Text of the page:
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November 6, 2010In one football game, the University of Washington learned how close, yet how far away it is from the Oregon Ducks.
Stepping into buzzing Autzen Stadium against the most dangerous college football team in the country, the Huskies faced an almost impossible task of breaking in a new quarterback while trying to hold their own against the No. 1-ranked Ducks.
And for a little more than half of a football game Saturday, that's exactly what the Huskies did.
But just as Washington feared going into Saturday's game against Oregon's dizzying offense, the Ducks eventually hit the afterburners and tired out the Huskies.
Oregon got a big spark from its kick return unit and turned the game into a track meet in the second half on its way to a 53-16 victory over Washington before the largest crowd (60,017) ever to watch a football game in the state of Oregon.
What's missing from the final score is that the Huskies trailed 18-13 early in the third quarter before special teams breakdowns led to Oregon breaking free and turning the game into a rout.
After an embarrassing 41-0 home loss to Stanford a week earlier, the Huskies were looking to get some respect back in a nationally-televised game.
And leaving Autzen Stadium, that's what they felt they did.
"I felt that we showed that we could play with them," Huskies linebacker Mason Foster said. "You've just got to keep playing all four quarters."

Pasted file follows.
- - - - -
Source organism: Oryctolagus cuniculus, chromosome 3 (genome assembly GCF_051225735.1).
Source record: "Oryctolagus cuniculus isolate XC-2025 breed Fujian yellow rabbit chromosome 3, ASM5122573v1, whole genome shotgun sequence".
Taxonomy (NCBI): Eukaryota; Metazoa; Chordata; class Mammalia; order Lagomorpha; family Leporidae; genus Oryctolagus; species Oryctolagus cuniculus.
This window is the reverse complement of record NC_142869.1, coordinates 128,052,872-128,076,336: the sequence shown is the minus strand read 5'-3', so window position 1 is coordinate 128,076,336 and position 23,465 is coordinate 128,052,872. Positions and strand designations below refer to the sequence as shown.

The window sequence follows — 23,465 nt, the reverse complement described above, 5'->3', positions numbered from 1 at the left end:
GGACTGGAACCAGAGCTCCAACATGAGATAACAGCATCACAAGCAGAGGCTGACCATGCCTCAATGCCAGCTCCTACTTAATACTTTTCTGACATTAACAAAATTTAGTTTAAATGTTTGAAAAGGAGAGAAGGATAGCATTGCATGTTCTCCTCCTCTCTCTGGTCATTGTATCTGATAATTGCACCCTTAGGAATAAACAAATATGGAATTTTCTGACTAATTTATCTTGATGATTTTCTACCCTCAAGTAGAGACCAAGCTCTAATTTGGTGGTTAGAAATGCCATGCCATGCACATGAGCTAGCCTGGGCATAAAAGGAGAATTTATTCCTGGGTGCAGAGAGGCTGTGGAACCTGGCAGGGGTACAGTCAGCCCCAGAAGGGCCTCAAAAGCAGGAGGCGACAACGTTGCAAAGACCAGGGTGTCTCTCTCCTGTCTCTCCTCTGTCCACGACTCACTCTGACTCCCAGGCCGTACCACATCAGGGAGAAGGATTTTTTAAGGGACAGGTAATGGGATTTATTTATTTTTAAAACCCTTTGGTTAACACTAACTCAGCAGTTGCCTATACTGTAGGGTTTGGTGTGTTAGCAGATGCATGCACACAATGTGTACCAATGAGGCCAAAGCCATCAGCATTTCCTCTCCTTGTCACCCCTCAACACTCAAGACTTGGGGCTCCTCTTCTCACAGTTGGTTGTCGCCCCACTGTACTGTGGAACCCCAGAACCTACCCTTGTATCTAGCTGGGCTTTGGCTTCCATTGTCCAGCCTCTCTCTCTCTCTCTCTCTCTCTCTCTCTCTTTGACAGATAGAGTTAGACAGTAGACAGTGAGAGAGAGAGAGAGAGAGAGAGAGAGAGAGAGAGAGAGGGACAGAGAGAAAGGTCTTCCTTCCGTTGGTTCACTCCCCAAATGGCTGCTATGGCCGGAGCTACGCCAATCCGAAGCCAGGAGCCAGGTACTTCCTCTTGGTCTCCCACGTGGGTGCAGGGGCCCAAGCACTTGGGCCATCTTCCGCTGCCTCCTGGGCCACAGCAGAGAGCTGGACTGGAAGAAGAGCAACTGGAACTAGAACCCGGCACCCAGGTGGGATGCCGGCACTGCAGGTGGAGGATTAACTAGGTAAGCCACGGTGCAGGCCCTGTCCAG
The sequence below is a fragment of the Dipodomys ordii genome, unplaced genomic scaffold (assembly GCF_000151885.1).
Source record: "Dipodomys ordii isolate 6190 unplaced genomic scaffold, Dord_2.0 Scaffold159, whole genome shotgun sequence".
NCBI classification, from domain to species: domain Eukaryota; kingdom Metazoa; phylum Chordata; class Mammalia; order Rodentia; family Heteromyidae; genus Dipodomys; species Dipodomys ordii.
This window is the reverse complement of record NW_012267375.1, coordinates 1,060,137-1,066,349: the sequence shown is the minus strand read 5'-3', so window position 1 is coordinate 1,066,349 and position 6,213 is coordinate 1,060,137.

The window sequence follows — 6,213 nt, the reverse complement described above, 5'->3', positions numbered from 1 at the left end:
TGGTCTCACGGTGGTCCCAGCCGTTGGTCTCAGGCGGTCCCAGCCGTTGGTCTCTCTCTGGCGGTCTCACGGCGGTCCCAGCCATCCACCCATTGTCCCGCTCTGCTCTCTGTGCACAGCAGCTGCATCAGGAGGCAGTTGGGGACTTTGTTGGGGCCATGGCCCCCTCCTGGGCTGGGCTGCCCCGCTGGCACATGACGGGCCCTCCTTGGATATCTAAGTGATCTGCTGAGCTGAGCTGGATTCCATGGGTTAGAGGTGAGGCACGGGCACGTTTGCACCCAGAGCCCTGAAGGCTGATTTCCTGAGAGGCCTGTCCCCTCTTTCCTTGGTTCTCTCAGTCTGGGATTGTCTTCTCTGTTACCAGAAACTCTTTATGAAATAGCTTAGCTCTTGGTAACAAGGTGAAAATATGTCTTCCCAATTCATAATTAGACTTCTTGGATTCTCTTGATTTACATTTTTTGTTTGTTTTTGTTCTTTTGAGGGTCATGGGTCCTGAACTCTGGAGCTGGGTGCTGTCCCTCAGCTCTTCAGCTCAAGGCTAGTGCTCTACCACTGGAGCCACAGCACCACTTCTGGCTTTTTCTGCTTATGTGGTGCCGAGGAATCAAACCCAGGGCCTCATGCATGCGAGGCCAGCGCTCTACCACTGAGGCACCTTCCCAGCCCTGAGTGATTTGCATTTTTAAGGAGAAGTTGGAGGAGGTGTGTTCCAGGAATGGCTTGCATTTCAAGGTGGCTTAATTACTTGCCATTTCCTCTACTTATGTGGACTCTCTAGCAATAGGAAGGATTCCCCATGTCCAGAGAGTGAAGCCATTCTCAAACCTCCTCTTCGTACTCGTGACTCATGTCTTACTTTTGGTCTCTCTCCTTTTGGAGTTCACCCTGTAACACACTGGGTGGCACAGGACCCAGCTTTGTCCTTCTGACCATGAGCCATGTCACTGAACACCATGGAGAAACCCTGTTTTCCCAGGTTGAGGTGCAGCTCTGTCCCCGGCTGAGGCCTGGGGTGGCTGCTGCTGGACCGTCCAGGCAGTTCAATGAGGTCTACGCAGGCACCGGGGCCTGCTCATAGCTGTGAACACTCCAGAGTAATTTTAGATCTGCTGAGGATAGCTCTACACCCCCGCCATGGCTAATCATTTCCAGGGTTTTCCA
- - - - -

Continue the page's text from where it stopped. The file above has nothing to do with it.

"I think we played really hard as a group," linebacker Cort Dennison said. "Obviously the outcome of the game isn't what we wanted it to be. But I don't think the score is indicative of any part of the game."
The Huskies (3-6 overall, 2-4 in the Pac-10) entered the game as 35-point underdogs and came in with a mindset and defensive game plan to try to contend with Oregon's no-huddle, spread-option offense that leads the nation in productivity.
To add to the challenge, redshirt freshman Keith Price made his first college start at quarterback in front of a Ducks crowd that is notorious for trying to rattle opposing players, especially their border state rival, the Huskies.
But the care-free Price coolly accepted the challenge, entering the stadium with a calmness and a smile.